'It was a one way trip'
Second death march to Ranau
The Australian and British POWs on the second march to Ranau left Sandakan camp on 29 May 1945. Of about 530 marchers, only 100 were in any condition to embark on such an ordeal. Many knew themselves they would not get far. Within a day, one of the groups--group 2--which had left with 50 POWs had already lost 12. As with the first march, a Japanese detachment had been assigned to deal with those who fell out. As a Japanese soldier with this death squad later testified:
On the way from Sandakan to Ranau I took my turn in S/M Tsuji’s [Sergeant-Major Tsuji] party twice. The first time three were killed I think and on the second four were killed. On the first occasion I killed one, but not on the latter occasion. Captain Takakua [Captain Takakuwa Takuo] ordered me to do it and S/M Tsuji was present when I killed the man. There may have been a few Formosans ... who did not get a turn in the killing parties.
Australian Army felt hats found at Sandakan POW Camp, 1945.
AWM Robertson Collection, 121/6
Nelson Short was on the second march and he recalled the bravery with which many POWs faced their end:
And if blokes just couldn’t go on, we shook hands with them, and said, you know, hope everything’s all right. But they knew what was going to happen. There was nothing you could do. You just had to keep yourself going. More or less survival of the fittest.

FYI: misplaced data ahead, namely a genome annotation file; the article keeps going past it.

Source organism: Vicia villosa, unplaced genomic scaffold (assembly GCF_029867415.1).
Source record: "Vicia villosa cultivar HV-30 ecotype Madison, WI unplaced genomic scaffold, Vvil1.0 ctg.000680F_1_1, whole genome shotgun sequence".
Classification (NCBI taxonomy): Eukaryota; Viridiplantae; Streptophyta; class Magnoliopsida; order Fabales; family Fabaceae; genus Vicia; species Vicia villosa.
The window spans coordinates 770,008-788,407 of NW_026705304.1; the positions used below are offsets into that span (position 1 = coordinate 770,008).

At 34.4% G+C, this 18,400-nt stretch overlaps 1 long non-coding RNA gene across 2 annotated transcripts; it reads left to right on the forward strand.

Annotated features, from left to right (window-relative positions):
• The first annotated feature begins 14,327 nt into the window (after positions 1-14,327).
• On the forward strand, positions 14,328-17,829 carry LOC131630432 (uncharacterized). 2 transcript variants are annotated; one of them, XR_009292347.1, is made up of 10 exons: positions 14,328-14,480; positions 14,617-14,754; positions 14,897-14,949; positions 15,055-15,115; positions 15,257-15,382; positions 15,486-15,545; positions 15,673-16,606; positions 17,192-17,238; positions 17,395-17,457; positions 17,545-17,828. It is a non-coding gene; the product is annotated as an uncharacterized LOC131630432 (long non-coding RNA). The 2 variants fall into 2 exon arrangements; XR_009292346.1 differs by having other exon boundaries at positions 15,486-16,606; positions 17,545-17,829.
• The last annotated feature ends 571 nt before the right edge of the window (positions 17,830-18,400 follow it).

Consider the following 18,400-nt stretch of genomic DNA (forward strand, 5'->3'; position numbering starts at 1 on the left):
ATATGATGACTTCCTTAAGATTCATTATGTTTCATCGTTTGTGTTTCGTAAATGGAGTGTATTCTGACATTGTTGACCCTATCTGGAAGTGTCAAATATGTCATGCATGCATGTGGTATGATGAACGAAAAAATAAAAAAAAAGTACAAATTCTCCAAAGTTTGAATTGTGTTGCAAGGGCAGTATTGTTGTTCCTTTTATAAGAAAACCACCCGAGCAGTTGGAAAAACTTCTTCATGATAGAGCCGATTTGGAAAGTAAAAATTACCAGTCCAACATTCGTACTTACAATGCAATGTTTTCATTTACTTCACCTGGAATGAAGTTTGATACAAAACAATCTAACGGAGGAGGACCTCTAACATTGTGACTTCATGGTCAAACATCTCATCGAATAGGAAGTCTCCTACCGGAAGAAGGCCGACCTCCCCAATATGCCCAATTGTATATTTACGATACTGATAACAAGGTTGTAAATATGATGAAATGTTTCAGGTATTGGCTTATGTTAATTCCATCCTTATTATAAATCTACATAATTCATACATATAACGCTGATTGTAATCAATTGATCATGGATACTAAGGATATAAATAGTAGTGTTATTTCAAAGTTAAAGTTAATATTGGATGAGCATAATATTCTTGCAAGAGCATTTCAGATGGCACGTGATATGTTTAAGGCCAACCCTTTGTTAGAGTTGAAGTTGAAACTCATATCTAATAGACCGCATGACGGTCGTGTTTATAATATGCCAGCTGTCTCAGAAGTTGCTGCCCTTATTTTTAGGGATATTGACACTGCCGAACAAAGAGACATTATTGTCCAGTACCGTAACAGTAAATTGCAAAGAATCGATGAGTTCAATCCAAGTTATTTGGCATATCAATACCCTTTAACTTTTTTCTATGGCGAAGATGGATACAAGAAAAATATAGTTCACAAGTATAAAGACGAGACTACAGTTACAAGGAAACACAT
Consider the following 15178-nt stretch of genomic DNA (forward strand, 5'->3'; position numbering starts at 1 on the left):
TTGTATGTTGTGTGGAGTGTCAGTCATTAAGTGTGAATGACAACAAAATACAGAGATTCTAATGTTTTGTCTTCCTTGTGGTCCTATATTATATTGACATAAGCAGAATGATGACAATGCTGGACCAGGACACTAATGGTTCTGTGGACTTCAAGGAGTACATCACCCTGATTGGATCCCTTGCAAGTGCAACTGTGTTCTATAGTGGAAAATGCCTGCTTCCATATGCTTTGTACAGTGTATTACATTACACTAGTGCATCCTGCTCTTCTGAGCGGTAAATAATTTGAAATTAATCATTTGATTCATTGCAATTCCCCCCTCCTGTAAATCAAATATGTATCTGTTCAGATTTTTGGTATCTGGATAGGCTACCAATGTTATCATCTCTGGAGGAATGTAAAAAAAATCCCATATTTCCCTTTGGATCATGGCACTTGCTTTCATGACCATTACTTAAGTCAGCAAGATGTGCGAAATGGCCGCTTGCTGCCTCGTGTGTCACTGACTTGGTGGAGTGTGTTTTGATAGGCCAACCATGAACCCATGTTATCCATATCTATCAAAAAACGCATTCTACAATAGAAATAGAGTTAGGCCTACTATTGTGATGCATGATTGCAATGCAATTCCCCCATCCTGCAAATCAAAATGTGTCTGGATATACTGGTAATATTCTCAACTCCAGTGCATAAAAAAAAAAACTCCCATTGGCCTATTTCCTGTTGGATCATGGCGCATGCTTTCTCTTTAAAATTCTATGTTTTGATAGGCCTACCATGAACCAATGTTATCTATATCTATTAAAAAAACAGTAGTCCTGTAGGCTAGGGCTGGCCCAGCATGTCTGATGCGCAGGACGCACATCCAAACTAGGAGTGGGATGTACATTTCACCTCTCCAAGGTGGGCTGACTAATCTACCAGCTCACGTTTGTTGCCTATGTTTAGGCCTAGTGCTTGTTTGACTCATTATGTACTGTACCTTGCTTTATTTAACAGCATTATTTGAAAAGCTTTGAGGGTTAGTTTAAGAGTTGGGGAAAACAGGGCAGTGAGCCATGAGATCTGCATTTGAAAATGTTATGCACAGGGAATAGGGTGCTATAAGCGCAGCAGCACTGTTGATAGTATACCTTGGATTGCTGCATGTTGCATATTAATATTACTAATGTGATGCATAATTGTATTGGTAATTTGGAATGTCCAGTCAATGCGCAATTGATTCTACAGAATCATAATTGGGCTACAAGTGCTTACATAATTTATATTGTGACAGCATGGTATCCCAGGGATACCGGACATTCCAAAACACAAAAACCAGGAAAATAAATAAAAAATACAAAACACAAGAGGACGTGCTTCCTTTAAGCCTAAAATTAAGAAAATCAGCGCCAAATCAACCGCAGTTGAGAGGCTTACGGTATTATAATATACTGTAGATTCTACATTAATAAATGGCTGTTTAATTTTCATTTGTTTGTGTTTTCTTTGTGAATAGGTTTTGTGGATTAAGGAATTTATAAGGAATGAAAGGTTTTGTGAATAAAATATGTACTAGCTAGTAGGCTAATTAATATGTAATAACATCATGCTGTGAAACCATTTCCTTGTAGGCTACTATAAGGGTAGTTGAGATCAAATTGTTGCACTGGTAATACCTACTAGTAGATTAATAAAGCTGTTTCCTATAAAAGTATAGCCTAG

Dick Braithwaite became quickly aware of the purpose of this forced march:
It was a one-way trip when we started to hear shots, and you felt there was no hope for anyone who fell out.
In short, this second march was simply, if this were possible, a more brutal version of the earlier march. Rations were always totally inadequate and proper medical attention non-existent. They ate whatever they could find in the jungle. Nelson Short recalled eating snails and tree ferns. To urge them on, they were beaten with rifle butts. Men died daily of their illnesses-- some with their mates close by, others after wandering away alone into the jungle. Men who could not walk any further were shot, bayoneted or, in some instances, beheaded. One or two were killed so that a guard could take from them some treasured personal possession. About 113 died within the first eight days and a group of about 35 were massacred near Tangkul.
The survivors of the second march reached Ranau on 27 June, 26 days out from Sandakan. By that time there were only 183 of them left--142 Australian and 41 British POWs. This second march had indeed been a death march.
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